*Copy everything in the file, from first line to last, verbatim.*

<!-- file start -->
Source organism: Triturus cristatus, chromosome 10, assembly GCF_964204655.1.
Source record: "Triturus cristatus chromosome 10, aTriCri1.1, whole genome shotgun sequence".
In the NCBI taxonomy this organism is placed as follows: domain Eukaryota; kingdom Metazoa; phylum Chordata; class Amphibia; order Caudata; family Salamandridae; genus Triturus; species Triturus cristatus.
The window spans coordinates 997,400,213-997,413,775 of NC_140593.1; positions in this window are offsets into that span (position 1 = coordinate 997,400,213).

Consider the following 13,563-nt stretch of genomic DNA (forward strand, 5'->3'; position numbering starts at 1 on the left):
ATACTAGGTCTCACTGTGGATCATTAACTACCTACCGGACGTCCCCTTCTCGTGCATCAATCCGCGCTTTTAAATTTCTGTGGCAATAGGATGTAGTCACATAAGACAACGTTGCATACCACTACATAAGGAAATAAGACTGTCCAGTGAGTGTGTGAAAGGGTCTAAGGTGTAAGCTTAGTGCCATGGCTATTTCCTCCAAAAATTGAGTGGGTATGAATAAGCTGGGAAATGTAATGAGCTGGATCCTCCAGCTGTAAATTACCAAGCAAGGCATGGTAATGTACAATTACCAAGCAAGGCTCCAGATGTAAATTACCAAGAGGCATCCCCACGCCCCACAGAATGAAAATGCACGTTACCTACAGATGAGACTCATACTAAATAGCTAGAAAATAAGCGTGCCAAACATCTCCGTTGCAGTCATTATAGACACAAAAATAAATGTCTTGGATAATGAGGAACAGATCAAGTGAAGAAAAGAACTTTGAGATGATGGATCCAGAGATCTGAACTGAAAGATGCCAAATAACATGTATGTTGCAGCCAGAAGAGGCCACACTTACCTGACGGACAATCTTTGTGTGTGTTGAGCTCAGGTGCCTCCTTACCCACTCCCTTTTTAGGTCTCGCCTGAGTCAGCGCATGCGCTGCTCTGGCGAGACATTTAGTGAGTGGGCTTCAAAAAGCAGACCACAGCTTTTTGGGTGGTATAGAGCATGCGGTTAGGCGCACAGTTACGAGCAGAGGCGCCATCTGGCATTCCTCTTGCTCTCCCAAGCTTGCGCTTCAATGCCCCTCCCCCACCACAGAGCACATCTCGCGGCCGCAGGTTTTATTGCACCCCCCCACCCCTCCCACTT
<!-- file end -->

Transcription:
Source organism: Triturus cristatus, chromosome 10, assembly GCF_964204655.1.
Source record: "Triturus cristatus chromosome 10, aTriCri1.1, whole genome shotgun sequence".
In the NCBI taxonomy this organism is placed as follows: domain Eukaryota; kingdom Metazoa; phylum Chordata; class Amphibia; order Caudata; family Salamandridae; genus Triturus; species Triturus cristatus.
The window spans coordinates 997,400,213-997,413,775 of NC_140593.1; positions in this window are offsets into that span (position 1 = coordinate 997,400,213).

Consider the following 13,563-nt stretch of genomic DNA (forward strand, 5'->3'; position numbering starts at 1 on the left):
ATACTAGGTCTCACTGTGGATCATTAACTACCTACCGGACGTCCCCTTCTCGTGCATCAATCCGCGCTTTTAAATTTCTGTGGCAATAGGATGTAGTCACATAAGACAACGTTGCATACCACTACATAAGGAAATAAGACTGTCCAGTGAGTGTGTGAAAGGGTCTAAGGTGTAAGCTTAGTGCCATGGCTATTTCCTCCAAAAATTGAGTGGGTATGAATAAGCTGGGAAATGTAATGAGCTGGATCCTCCAGCTGTAAATTACCAAGCAAGGCATGGTAATGTACAATTACCAAGCAAGGCTCCAGATGTAAATTACCAAGAGGCATCCCCACGCCCCACAGAATGAAAATGCACGTTACCTACAGATGAGACTCATACTAAATAGCTAGAAAATAAGCGTGCCAAACATCTCCGTTGCAGTCATTATAGACACAAAAATAAATGTCTTGGATAATGAGGAACAGATCAAGTGAAGAAAAGAACTTTGAGATGATGGATCCAGAGATCTGAACTGAAAGATGCCAAATAACATGTATGTTGCAGCCAGAAGAGGCCACACTTACCTGACGGACAATCTTTGTGTGTGTTGAGCTCAGGTGCCTCCTTACCCACTCCCTTTTTAGGTCTCGCCTGAGTCAGCGCATGCGCTGCTCTGGCGAGACATTTAGTGAGTGGGCTTCAAAAAGCAGACCACAGCTTTTTGGGTGGTATAGAGCATGCGGTTAGGCGCACAGTTACGAGCAGAGGCGCCATCTGGCATTCCTCTTGCTCTCCCAAGCTTGCGCTTCAATGCCCCTCCCCCACCACAGAGCACATCTCGCGGCCGCAGGTTTTATTGCACCCCCCCACCCCTCCCACTT